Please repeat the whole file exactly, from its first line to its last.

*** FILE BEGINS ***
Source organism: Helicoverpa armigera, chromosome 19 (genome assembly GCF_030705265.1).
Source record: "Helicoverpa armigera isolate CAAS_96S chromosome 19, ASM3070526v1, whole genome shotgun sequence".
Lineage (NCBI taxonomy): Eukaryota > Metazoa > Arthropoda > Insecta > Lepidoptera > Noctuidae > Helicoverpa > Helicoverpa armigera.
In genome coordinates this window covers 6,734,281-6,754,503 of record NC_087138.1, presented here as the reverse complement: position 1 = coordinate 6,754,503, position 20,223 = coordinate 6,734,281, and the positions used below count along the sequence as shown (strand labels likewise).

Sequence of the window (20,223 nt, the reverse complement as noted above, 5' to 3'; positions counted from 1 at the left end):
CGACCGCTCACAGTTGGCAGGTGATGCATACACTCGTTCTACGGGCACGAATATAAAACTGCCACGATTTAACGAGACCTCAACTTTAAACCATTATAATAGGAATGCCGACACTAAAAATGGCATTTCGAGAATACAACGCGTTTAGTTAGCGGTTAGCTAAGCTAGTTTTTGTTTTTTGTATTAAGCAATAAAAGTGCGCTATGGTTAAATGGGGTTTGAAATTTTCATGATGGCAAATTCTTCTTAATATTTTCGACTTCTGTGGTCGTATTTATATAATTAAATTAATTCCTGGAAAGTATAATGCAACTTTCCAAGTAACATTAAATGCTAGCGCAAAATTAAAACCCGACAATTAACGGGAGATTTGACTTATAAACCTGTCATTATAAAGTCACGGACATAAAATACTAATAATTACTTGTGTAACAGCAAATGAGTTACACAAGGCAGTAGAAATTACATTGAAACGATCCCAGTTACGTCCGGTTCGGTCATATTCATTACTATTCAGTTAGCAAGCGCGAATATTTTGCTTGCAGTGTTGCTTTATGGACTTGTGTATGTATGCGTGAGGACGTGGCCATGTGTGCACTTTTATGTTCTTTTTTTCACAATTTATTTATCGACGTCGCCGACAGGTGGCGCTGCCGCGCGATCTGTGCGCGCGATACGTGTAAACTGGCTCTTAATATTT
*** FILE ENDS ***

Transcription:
Source organism: Helicoverpa armigera, chromosome 19 (genome assembly GCF_030705265.1).
Source record: "Helicoverpa armigera isolate CAAS_96S chromosome 19, ASM3070526v1, whole genome shotgun sequence".
Lineage (NCBI taxonomy): Eukaryota > Metazoa > Arthropoda > Insecta > Lepidoptera > Noctuidae > Helicoverpa > Helicoverpa armigera.
In genome coordinates this window covers 6,734,281-6,754,503 of record NC_087138.1, presented here as the reverse complement: position 1 = coordinate 6,754,503, position 20,223 = coordinate 6,734,281, and the positions used below count along the sequence as shown (strand labels likewise).

Sequence of the window (20,223 nt, the reverse complement as noted above, 5' to 3'; positions counted from 1 at the left end):
CGACCGCTCACAGTTGGCAGGTGATGCATACACTCGTTCTACGGGCACGAATATAAAACTGCCACGATTTAACGAGACCTCAACTTTAAACCATTATAATAGGAATGCCGACACTAAAAATGGCATTTCGAGAATACAACGCGTTTAGTTAGCGGTTAGCTAAGCTAGTTTTTGTTTTTTGTATTAAGCAATAAAAGTGCGCTATGGTTAAATGGGGTTTGAAATTTTCATGATGGCAAATTCTTCTTAATATTTTCGACTTCTGTGGTCGTATTTATATAATTAAATTAATTCCTGGAAAGTATAATGCAACTTTCCAAGTAACATTAAATGCTAGCGCAAAATTAAAACCCGACAATTAACGGGAGATTTGACTTATAAACCTGTCATTATAAAGTCACGGACATAAAATACTAATAATTACTTGTGTAACAGCAAATGAGTTACACAAGGCAGTAGAAATTACATTGAAACGATCCCAGTTACGTCCGGTTCGGTCATATTCATTACTATTCAGTTAGCAAGCGCGAATATTTTGCTTGCAGTGTTGCTTTATGGACTTGTGTATGTATGCGTGAGGACGTGGCCATGTGTGCACTTTTATGTTCTTTTTTTCACAATTTATTTATCGACGTCGCCGACAGGTGGCGCTGCCGCGCGATCTGTGCGCGCGATACGTGTAAACTGGCTCTTAATATTT